Alix, Princess Napoléon
|Born||4 April 1926|
|Spouse||Louis, Prince Napoléon|
|Father||Albéric, comte de Foresta|
|French Imperial Family|
Alix, Princess Napoléon (née de Foresta; born 4 April 1926) was the wife of Louis, Prince Napoléon, claimant to the Imperial throne of France of the House of Bonaparte from 1926 until his death. Bonapartists regarded her as "Empress of the French" in pretense for several decades in the 20th century.
She was the daughter of Albéric, comte de Foresta. Although she was the only consort of the surviving Imperial line not born a princess, her family had been nobles in Lombardy since the 13th century, becoming counts palatine in 1330, constables of Venice in 1425, then retainers of the powerful Doria family in Genoa. They settled in Provence, France early in the 16th century, where they acquired twenty-two manors and the title of marquis by 1651. Ironically, the Forestas distinguished themselves during the French Restoration as courtiers loyal to the House of Bourbon, and to Henri, comte de Chambord in particular. Long established as squires of large estates and rice paddies in the Camargue, the Forestas often welcomed Charles and his siblings there while they were growing up.
In 1961, about "200 girls from the United States and other countries" paraded "through the halls of the Palace of Versailles...to curtsey before Princess Alix Napoleon, wife of the great-grandnephew of Napoleon Bonaparte."
In 1976, she went to the Iranian Embassy for the Shah's birthday, being described at that time in the press as "one of the two most royal ladies of France -- Princess Napoleon Bonaparte The elegant, lovely-looking Alix..."
She was an honorary member of The Napoleonic Society of America (1983–2006), which later merged with The Napoleonic Alliance to form The Napoleonic Historical Society in 2006. More recently, she also gave Havana’s Napoleonic Museum "part of a porcelain dinner service presented by Napoleon Bonaparte to his brother Jerome on his wedding day."
- Prince Charles Marie Jérôme Victor (born October 19, 1950) who claims headship of the House of Bonaparte and the title, "Le Prince Napoléon".
- Princess Catherine Elisabeth Albérique Marie (b. 19 October 1950), who wed firstly on June 4, 1974, Nicolò San Martino d'Agliè dei marchesi di Fontaneto e San Germano (b. 3 July 1948) in Prangins, Switzerland, and divorced in 1982 without issue. She wed secondly on October 22, 1982, Jean-Claude Dualé (b. 3 November 1936 in Medjez-el-Bab, Tunisia) in Paris, France, and had two children:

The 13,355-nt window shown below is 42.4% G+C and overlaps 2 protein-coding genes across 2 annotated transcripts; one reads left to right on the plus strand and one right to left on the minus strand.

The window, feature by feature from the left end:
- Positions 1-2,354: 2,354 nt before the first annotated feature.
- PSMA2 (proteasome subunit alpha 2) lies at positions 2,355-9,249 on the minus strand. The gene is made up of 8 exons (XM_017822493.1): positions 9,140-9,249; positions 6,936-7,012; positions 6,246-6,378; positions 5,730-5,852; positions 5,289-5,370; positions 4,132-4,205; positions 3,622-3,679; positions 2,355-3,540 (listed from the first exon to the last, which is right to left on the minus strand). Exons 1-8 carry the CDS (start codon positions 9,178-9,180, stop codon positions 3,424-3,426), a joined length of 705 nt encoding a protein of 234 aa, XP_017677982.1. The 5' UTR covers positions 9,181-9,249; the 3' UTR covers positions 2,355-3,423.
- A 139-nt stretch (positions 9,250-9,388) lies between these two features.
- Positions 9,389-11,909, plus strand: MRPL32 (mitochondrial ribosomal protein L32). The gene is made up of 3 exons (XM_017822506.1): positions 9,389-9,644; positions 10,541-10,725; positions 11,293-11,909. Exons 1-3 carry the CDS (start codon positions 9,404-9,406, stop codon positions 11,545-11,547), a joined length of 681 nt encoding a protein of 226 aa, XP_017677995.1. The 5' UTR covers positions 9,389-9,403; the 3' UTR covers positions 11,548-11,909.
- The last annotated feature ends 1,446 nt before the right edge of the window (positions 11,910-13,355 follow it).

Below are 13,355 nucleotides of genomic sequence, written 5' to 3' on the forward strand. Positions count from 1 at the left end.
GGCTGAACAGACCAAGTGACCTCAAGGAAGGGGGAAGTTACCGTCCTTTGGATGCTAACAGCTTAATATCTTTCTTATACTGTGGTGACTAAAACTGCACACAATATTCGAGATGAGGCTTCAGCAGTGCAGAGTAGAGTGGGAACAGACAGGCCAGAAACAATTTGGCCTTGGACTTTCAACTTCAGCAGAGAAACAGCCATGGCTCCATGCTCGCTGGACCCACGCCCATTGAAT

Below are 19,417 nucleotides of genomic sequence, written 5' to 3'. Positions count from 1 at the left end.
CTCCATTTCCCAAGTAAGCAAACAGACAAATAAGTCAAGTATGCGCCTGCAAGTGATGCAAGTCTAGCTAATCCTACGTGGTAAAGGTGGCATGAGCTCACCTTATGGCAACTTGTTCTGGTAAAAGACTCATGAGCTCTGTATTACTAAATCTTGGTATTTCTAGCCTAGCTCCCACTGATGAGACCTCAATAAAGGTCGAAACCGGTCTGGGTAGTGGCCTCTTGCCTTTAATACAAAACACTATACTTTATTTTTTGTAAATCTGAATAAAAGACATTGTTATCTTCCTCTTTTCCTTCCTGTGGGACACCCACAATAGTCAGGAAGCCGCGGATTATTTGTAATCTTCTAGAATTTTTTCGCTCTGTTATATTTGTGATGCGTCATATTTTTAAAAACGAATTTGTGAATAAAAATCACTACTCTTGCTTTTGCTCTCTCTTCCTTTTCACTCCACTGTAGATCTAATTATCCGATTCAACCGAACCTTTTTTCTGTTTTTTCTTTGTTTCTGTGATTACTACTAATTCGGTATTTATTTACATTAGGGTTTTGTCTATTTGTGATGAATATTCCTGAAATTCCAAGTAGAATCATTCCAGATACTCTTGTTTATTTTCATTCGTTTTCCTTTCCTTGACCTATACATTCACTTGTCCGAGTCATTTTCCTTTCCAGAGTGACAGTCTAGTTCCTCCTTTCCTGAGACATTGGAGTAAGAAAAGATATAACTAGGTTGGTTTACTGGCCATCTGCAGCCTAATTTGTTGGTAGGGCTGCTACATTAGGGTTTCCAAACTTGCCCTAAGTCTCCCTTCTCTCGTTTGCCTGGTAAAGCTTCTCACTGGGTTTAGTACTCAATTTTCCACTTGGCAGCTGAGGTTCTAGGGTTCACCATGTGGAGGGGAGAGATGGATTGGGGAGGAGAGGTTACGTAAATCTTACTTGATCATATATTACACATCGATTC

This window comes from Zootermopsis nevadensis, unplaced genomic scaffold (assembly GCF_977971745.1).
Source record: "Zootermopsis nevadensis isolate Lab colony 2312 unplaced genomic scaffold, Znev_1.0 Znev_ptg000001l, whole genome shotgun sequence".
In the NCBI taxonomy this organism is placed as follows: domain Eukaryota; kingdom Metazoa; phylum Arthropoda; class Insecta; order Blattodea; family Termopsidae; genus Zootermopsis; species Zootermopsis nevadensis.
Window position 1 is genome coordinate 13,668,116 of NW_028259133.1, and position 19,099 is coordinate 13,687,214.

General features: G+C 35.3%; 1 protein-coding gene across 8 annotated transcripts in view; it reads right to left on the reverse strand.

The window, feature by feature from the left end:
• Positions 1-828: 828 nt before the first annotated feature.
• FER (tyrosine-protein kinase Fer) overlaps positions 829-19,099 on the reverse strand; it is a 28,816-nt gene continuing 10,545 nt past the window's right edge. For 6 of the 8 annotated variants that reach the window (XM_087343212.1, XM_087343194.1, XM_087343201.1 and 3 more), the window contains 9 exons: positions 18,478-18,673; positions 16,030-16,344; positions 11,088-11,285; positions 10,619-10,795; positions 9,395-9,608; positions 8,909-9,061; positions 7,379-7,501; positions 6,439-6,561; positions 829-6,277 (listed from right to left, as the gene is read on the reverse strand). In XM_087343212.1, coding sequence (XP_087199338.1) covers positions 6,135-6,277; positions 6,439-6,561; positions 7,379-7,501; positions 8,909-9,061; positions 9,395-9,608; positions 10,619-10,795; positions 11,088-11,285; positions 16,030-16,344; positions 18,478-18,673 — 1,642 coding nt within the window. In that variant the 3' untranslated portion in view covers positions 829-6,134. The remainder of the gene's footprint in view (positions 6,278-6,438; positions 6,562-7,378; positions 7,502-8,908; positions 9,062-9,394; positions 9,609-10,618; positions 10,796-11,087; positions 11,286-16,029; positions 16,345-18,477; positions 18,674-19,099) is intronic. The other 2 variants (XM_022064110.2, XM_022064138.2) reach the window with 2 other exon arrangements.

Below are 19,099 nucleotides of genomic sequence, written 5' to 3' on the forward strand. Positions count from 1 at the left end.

- Charlotte Laure Laëtitia Dualé (13 October 1982)
- Marion Josée Alix Dualé (March 29, 1985)
- Princess Laure Clémentine Geneviève Bonaparte (b. 8 October 1952 in Paris) married on December 23, 1982, Jean-Claude Lecomte (b. 15 Mar 1948 in Ax-les-Thermes, France) and had a son:
- Clément Louis Lecomte (7 July 1995)
- Prince Jérôme Xavier Marie Joseph Victor (b. 14 January 1957) married on September 2, 2013, Licia Innocenti (b. 27 April 1965 in Baden, Aargau, Switzerland)
Titles and styles
- 4 April 1926 – 16 August 1949: Mademoiselle Alix de Foresta
- 16 August 1949 – 3 May 1997: Her Imperial Highness The Princess Napoléon
- 3 May 1997 – present: Her Imperial Highness The Dowager Princess Napoléon
- "Carnet Web de Généalogie". Nobiliare de Provence - Foresta (in French). Retrieved 2006-10-31.
- Valynseele, Joseph (1967). Les Prétendants aux Trônes d'Europe (in French). Paris. p. 249.
- "Girls Await Top-Paris Society Ball," The Spokesman-Review 79.42 (25 June 1961): 2.
- "Watergate Prosecutor Comments," The Victoria Advocate 131.184 (7 November 1976): 3D.
- "Princess Alix de Foresta Attends Reopening of Havana’s Napoleonic Museum," Cuba Daily News (03 / 31 / 2011).
- Nicolas Enache. La Descendance de Marie-Thérèse de Habsburg, Reine de Hongrie et de Bohéme. Paris, 1999. ISBN 2-908003-04-X pp. 200, 210
Alix, Princess Napoléon
House of de ForestaBorn: 4 April 1926
|Titles in pretence|
Title last held byClémentine of Belgium
|— TITULAR —
Empress of the French
16 August 1949 – 3 May 1997
Reason for succession failure:
Empire replaced by Republic
| Succeeded by|